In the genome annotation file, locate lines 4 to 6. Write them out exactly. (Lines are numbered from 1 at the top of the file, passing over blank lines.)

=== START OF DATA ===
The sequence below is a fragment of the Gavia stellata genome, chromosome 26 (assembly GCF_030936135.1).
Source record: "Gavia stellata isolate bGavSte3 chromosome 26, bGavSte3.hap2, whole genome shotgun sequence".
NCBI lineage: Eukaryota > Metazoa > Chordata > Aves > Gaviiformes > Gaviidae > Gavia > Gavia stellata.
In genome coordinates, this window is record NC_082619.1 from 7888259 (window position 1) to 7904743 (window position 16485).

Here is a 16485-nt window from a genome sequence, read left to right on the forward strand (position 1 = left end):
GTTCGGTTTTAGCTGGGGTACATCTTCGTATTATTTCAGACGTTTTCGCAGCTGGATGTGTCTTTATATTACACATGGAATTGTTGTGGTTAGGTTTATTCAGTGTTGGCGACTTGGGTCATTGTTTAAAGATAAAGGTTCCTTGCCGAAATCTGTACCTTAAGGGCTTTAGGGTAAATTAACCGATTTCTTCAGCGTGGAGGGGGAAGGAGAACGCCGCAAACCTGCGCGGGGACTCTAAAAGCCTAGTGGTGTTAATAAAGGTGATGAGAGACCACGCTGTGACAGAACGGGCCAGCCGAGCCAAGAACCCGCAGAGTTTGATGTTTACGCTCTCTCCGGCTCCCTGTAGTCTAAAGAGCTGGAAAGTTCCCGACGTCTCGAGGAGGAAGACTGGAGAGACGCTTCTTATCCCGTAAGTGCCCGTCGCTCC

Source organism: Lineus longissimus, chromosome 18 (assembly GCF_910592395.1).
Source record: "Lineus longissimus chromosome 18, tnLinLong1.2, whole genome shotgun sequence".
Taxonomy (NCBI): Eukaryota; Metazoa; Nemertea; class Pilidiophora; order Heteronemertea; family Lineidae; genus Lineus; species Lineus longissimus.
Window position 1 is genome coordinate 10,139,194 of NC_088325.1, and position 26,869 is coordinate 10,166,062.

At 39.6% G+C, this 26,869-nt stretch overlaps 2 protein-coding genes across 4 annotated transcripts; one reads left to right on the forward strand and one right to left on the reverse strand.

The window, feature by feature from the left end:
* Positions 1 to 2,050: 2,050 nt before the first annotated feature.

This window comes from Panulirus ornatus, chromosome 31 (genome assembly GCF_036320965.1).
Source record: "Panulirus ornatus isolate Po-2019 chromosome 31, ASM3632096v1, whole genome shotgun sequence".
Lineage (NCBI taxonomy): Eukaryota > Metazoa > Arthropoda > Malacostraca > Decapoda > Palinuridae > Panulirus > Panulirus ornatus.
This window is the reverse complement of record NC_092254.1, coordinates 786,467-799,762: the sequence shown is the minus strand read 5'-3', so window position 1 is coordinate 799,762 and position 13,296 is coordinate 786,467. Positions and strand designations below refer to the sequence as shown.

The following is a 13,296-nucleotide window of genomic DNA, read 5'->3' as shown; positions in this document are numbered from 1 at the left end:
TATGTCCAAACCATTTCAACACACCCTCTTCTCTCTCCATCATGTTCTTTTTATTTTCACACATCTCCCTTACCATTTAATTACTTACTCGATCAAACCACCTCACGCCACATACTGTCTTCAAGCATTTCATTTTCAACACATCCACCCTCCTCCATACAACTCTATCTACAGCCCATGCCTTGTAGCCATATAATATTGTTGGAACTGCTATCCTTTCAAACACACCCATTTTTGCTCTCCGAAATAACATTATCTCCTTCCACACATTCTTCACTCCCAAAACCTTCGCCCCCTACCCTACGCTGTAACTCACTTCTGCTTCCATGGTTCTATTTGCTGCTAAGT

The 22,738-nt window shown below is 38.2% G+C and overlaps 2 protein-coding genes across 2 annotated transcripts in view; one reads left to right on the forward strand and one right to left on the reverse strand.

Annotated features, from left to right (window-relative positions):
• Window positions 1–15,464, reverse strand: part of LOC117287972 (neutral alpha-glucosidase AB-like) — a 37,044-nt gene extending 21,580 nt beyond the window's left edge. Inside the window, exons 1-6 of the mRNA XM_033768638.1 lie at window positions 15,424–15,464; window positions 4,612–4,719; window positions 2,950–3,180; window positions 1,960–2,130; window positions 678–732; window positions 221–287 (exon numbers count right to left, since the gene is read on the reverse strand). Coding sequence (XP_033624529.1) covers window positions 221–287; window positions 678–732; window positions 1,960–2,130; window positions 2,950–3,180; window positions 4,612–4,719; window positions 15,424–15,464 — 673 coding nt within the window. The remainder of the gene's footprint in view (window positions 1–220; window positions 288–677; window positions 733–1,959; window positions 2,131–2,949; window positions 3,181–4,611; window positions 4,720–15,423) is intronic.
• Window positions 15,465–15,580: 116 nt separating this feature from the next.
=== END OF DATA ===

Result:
In genome coordinates, this window is record NC_082619.1 from 7888259 (window position 1) to 7904743 (window position 16485).

Here is a 16485-nt window from a genome sequence, read left to right on the forward strand (position 1 = left end):
GTTCGGTTTTAGCTGGGGTACATCTTCGTATTATTTCAGACGTTTTCGCAGCTGGATGTGTCTTTATATTACACATGGAATTGTTGTGGTTAGGTTTATTCAGTGTTGGCGACTTGGGTCATTGTTTAAAGATAAAGGTTCCTTGCCGAAATCTGTACCTTAAGGGCTTTAGGGTAAATTAACCGATTTCTTCAGCGTGGAGGGGGAAGGAGAACGCCGCAAACCTGCGCGGGGACTCTAAAAGCCTAGTGGTGTTAATAAAGGTGATGAGAGACCACGCTGTGACAGAACGGGCCAGCCGAGCCAAGAACCCGCAGAGTTTGATGTTTACGCTCTCTCCGGCTCCCTGTAGTCTAAAGAGCTGGAAAGTTCCCGACGTCTCGAGGAGGAAGACTGGAGAGACGCTTCTTATCCCGTAAGTGCCCGTCGCTCC